gary
     
  9. MontanaRifleman

    MontanaRifleman Well-Known Member

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    The salt bath nitride process is not a coating. It's an ionization, molecular change of the surface of the metal. It reaches 1100-1200 degrees.
     
  10. Trickymissfit

    Trickymissfit Well-Known Member

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    Now I'm quite familure with liquid salt, but never put the two together! How does one deal with the 1460 degree temps? As well as warpage? I've not done any liquid salt work since the mid 1970's, and I'm sure some things have changed over the years (you don't see it used very much anymore)

    There is another form of liquid nitride treatment that actually injects cracked amonia into the furnace (temps escape me). I did my race hemi cranks that way a zillion years ago. Parts come out a sooty black, and the case might be .0075" deep at best. I've aslo done plasma a little bit (very small parts), but not very much. Most of what I did was with gas at 900 degrees. Process was slow, but quality was excellent (usually carborized & hardened 8620 or 4000 series C/H that had been prehardened)

    Tell us a little more about this process as it's new to me. And is it or is it not a granular penetration? Also how deep of a case are you working for?
    gary
     
  11. Buano

    Buano Well-Known Member

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    As I understand it, with the same loading, pressure would decrease markedly & velocity would decrease some.

    Due to the reduced friction & related chamber pressures you can increase your loading to more than regain what velocity was lost (so long as the shells will ONLY be used in this gun), and hence the increased velocity possible (so long as there is adequate case capacity).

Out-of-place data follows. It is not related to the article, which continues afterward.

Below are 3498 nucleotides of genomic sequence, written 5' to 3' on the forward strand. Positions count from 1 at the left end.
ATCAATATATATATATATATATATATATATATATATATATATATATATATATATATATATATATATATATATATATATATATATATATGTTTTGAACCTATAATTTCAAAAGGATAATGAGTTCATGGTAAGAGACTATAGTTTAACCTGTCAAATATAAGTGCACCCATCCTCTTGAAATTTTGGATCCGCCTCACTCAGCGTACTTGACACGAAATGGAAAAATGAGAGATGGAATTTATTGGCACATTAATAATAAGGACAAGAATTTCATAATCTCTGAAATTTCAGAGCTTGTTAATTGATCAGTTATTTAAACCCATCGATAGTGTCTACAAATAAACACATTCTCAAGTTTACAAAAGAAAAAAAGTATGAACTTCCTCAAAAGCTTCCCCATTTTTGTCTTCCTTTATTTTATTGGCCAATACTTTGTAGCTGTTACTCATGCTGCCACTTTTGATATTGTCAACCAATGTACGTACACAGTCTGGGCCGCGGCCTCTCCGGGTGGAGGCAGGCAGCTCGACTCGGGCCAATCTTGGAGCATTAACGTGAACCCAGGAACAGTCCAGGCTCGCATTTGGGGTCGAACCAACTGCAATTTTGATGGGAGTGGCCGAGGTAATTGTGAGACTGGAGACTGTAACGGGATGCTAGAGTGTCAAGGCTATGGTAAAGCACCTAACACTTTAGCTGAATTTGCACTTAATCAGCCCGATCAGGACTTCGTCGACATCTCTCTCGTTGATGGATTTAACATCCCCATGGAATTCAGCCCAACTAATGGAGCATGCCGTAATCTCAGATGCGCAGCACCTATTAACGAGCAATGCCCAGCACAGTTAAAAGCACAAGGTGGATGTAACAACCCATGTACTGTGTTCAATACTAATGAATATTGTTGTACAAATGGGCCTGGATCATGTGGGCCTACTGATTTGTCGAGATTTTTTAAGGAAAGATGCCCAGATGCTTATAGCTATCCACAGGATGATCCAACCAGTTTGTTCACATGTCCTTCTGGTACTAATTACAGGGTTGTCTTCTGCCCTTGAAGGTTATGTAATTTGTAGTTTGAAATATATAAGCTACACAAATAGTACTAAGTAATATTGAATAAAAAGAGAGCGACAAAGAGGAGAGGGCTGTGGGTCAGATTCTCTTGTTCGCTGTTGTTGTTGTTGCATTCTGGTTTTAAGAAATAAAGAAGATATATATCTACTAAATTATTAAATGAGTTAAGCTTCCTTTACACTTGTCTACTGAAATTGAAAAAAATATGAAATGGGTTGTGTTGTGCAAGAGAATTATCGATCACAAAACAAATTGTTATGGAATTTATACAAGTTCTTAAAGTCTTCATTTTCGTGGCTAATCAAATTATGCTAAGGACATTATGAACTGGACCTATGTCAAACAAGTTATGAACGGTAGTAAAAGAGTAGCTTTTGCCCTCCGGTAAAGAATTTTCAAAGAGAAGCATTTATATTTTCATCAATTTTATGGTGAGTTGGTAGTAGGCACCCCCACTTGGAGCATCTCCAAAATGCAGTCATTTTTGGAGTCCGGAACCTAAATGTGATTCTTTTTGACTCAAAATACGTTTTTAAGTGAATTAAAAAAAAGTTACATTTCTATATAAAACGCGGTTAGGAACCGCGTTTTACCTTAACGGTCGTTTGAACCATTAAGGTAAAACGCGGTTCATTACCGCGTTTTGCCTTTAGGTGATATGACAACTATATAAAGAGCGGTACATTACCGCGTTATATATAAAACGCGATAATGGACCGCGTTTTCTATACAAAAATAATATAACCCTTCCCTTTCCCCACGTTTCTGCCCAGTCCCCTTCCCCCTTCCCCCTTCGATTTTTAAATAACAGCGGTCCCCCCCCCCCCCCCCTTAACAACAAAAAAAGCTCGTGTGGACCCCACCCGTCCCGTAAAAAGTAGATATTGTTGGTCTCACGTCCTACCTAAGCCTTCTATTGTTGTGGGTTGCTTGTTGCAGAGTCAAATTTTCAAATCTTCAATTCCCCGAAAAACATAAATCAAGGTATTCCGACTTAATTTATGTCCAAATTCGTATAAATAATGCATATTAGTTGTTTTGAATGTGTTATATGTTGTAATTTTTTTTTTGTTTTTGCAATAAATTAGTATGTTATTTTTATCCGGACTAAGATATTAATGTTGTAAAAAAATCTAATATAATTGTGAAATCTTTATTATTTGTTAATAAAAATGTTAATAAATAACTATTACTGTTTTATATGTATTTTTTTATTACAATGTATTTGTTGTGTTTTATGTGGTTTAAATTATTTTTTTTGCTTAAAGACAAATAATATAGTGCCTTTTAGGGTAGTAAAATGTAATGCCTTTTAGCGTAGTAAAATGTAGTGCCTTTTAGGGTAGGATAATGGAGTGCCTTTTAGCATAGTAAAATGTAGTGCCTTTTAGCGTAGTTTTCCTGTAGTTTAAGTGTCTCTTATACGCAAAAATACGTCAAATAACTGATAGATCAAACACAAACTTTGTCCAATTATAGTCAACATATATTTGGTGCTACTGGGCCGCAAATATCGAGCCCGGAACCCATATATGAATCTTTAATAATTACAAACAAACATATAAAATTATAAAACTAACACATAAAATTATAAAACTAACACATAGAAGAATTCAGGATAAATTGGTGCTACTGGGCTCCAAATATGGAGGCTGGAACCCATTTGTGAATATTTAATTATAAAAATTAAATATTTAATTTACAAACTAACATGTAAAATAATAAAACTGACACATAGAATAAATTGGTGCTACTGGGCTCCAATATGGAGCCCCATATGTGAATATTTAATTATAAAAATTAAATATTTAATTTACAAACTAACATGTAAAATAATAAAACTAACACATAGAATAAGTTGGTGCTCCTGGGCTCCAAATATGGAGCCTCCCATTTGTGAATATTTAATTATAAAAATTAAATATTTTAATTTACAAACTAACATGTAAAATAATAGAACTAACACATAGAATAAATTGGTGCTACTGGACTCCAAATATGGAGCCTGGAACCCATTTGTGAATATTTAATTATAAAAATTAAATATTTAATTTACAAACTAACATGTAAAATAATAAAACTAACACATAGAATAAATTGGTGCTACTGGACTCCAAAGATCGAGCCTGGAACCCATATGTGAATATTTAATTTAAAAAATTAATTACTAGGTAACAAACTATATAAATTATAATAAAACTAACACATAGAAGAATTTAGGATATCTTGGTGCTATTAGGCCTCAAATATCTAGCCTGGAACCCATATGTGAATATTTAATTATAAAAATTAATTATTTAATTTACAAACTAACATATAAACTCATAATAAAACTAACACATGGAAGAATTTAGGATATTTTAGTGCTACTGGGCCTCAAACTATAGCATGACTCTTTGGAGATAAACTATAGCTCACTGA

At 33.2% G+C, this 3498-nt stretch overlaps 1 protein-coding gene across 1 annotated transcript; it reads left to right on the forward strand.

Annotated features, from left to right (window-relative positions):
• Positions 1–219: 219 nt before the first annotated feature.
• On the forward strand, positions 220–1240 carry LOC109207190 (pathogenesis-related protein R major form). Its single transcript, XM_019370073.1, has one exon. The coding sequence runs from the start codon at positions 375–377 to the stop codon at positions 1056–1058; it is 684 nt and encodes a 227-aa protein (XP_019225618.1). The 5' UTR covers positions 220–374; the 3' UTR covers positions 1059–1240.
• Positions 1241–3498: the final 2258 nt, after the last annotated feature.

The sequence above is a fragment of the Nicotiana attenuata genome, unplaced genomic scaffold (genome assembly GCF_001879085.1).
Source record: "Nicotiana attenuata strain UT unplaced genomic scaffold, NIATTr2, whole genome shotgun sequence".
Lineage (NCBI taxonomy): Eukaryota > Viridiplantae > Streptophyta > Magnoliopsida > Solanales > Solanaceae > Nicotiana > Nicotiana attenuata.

With factory ammunition I would expect a velocity decrease.
     
  12. Topshot

    Topshot Well-Known Member

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    Do not do it without the expressed permission and guidance of the barrel manufacturer.

    They must specify the exact barrel material used, temperature etc and approve the exact process with the company doing the treatement.

    Failure to do this will void the barrel warranty and may be dangerous as the wrong heat treatement can change the barrel strength.
     
  13. MontanaRifleman

    MontanaRifleman Well-Known Member

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    Yes, I understand this and thanks. I will shoot low level break-in rounds through it to remove any rough spots, then have it treated. Once treated, I will work up my loads.

    From my reading on the subject, the more used the barrel is, the more risk of accuracy loss. I plan to only do this in new and broke-in barrels.

    The barrel maker (Broughton) was actually the first one I broachd the subject with. He had no problems with it and his customers have had about 50 of them done so far.

    To the best of my knowledge, on the research I've done so far, most, if not all actions and barrels made these days will not be affected by this heat treatment other than metal stress relief which might cause some "movement". Custom barrels are stress relieved my the makers and should not be greatly affected.
     
  14. Buano

    Buano Well-Known Member

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    This makes no sense to me unless there has been significant throat erosion & the smoother surface keeps the rifling from grabbing the bullet. If that's the case, the barrel was toast already.

    Even if the barrel has been shot a lot, this treatment should slow the future wear down considerably & keep it shooting well longer. If a "well used" rifle is dismantled & reassembled, that might introduce accuracy issues — but that would not be caused by the metal treatment, just by disassembly & reassembly.


    Only question I have is whether a barreled action can be treated as one piece or whether it must be dismantled completely prior to treatment. I would love to get a couple of bright stainless rifles treated as this would dull the stainless glare, and make the rifles more wear resistant. If this could be done without removing barrel from action my costs would be lower.